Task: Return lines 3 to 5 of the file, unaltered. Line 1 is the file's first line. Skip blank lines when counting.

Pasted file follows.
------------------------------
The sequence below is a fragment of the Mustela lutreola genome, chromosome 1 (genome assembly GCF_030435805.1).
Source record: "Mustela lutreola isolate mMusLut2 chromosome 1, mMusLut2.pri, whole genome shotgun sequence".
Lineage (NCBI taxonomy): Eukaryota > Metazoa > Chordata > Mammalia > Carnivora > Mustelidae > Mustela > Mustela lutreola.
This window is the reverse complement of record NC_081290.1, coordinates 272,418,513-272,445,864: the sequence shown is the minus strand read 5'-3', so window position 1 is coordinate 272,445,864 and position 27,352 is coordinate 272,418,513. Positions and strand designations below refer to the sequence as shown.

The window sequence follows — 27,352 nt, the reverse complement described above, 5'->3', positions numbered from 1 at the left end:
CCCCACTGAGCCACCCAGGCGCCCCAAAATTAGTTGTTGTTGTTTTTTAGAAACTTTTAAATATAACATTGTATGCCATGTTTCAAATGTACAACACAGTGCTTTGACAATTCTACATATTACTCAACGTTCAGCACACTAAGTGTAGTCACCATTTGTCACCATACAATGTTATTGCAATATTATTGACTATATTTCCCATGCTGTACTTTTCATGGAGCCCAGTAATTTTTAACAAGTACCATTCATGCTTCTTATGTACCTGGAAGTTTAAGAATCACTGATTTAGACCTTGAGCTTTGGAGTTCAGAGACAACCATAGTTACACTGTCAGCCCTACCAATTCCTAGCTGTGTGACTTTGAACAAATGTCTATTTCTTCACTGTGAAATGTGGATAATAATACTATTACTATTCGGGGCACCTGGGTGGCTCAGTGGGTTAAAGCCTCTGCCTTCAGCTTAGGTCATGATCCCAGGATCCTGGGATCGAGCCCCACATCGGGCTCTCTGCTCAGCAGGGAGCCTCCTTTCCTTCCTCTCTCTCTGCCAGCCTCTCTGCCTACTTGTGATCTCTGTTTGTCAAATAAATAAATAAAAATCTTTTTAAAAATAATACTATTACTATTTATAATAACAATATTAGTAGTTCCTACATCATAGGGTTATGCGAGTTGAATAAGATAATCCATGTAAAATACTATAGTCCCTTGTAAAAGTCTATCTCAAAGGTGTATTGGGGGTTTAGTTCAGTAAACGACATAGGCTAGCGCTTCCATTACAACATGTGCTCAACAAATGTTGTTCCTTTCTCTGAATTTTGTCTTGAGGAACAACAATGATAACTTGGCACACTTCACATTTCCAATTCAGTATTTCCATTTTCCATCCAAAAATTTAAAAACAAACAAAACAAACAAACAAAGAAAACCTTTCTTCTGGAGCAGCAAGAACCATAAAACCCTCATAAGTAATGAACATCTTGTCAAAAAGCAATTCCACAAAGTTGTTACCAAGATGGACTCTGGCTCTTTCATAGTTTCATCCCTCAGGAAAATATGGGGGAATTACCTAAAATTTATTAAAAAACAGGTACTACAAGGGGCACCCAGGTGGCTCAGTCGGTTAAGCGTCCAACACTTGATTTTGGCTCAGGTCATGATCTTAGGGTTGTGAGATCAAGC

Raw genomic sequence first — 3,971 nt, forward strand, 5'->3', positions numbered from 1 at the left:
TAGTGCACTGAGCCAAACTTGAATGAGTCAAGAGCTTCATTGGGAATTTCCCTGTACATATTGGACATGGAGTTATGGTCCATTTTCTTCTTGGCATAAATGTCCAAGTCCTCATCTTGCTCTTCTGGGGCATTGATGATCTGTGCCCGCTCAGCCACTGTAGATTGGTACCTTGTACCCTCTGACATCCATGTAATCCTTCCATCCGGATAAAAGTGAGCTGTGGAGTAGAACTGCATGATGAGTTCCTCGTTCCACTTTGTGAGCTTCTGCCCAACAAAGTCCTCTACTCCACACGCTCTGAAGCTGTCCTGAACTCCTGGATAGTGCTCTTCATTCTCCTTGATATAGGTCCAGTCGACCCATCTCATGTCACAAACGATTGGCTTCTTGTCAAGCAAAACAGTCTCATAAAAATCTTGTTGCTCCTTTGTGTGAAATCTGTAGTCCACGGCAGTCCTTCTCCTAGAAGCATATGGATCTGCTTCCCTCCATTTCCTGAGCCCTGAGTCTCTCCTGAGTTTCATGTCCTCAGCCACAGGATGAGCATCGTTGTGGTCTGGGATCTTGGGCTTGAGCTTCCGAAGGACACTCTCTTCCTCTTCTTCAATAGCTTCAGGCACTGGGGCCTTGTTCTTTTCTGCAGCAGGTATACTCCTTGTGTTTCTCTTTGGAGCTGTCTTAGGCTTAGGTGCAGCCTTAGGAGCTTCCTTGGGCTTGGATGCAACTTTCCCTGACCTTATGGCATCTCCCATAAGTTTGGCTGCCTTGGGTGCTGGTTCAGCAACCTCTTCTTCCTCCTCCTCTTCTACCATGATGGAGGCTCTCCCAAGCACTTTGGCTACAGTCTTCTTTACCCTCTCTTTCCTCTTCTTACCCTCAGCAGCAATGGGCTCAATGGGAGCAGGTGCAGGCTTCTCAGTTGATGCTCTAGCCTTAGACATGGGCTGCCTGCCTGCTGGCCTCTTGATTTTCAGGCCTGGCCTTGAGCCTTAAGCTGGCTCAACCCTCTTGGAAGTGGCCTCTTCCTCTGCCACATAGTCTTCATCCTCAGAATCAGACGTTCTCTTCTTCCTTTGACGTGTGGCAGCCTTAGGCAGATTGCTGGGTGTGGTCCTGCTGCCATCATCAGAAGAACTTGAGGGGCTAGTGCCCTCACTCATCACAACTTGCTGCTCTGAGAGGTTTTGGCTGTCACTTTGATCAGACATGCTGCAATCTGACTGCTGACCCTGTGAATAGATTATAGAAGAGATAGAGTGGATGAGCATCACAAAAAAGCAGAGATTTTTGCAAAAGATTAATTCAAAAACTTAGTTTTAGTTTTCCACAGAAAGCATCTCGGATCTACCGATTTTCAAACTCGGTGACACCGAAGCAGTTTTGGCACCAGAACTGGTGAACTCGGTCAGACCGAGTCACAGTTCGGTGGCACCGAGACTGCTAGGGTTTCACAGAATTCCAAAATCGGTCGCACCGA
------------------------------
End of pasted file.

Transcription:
Lineage (NCBI taxonomy): Eukaryota > Metazoa > Chordata > Mammalia > Carnivora > Mustelidae > Mustela > Mustela lutreola.
This window is the reverse complement of record NC_081290.1, coordinates 272,418,513-272,445,864: the sequence shown is the minus strand read 5'-3', so window position 1 is coordinate 272,445,864 and position 27,352 is coordinate 272,418,513. Positions and strand designations below refer to the sequence as shown.

The window sequence follows — 27,352 nt, the reverse complement described above, 5'->3', positions numbered from 1 at the left end: